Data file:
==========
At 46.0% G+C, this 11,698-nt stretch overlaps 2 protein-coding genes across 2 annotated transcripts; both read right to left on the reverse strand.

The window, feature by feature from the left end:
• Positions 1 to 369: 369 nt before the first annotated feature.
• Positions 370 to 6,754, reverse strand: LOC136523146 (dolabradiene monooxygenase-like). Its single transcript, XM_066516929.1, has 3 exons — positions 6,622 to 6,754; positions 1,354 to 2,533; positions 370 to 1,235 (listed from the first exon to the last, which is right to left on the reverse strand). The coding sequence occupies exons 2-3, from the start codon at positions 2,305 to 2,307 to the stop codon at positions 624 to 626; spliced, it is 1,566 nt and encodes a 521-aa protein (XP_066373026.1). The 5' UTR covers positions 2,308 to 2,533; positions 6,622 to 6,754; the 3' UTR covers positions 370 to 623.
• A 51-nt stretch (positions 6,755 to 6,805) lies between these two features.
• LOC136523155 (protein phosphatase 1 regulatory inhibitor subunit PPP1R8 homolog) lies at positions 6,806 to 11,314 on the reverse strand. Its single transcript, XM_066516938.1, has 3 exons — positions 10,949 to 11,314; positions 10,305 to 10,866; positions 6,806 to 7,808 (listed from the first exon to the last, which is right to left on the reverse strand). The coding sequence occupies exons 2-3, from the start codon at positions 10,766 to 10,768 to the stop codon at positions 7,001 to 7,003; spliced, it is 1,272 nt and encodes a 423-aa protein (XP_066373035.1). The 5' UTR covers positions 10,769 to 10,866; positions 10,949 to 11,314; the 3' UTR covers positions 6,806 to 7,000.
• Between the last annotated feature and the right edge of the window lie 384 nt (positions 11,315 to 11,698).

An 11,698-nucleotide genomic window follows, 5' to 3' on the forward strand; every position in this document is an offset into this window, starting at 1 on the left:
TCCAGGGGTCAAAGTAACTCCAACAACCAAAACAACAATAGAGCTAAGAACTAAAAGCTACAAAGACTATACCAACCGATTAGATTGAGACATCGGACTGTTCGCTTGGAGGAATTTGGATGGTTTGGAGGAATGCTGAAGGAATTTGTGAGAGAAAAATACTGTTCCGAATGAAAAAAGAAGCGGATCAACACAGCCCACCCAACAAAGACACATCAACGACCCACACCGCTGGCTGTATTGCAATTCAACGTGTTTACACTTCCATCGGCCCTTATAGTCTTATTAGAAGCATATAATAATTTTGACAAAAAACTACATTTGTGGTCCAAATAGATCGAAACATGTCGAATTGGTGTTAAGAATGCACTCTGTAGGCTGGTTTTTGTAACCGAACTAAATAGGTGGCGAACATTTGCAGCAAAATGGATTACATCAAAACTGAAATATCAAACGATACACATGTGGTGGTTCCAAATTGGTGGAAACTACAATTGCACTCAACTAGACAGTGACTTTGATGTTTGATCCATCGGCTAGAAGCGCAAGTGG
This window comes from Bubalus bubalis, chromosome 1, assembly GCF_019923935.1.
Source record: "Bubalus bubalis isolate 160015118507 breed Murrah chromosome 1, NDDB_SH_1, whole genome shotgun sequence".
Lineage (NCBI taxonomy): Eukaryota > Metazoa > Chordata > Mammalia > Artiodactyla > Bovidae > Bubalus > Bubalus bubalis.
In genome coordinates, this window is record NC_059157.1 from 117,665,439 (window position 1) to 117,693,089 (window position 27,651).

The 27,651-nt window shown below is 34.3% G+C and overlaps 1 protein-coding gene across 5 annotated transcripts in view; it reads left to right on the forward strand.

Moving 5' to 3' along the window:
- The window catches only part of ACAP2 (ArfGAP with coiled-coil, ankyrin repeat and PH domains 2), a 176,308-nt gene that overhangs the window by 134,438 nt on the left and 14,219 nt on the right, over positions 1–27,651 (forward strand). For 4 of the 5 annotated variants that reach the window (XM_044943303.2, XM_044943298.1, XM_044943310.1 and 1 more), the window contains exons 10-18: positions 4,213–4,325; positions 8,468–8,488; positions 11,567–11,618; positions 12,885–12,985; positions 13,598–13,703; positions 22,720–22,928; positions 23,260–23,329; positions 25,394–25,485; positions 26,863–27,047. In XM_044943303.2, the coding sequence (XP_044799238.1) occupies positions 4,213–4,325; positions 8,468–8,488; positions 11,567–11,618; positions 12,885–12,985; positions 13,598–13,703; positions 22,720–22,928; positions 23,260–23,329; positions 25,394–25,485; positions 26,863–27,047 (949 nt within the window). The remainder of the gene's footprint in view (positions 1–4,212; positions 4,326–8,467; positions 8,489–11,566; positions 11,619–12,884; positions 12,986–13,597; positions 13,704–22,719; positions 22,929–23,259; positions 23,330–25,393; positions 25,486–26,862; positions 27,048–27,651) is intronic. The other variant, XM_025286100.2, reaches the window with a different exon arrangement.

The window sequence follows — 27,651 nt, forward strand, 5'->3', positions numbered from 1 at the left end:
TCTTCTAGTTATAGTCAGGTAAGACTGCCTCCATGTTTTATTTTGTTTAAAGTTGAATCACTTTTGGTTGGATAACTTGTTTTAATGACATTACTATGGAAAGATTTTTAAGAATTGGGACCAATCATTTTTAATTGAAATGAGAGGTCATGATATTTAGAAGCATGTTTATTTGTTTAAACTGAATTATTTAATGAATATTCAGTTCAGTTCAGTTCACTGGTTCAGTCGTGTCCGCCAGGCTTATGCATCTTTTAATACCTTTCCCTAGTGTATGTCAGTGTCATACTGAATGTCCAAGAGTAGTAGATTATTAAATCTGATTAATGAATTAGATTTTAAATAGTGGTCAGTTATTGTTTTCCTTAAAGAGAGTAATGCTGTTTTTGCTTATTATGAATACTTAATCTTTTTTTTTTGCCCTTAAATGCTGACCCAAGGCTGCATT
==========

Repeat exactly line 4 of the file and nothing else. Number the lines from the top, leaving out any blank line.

• Positions 370 to 6,754, reverse strand: LOC136523146 (dolabradiene monooxygenase-like). Its single transcript, XM_066516929.1, has 3 exons — positions 6,622 to 6,754; positions 1,354 to 2,533; positions 370 to 1,235 (listed from the first exon to the last, which is right to left on the reverse strand). The coding sequence occupies exons 2-3, from the start codon at positions 2,305 to 2,307 to the stop codon at positions 624 to 626; spliced, it is 1,566 nt and encodes a 521-aa protein (XP_066373026.1). The 5' UTR covers positions 2,308 to 2,533; positions 6,622 to 6,754; the 3' UTR covers positions 370 to 623.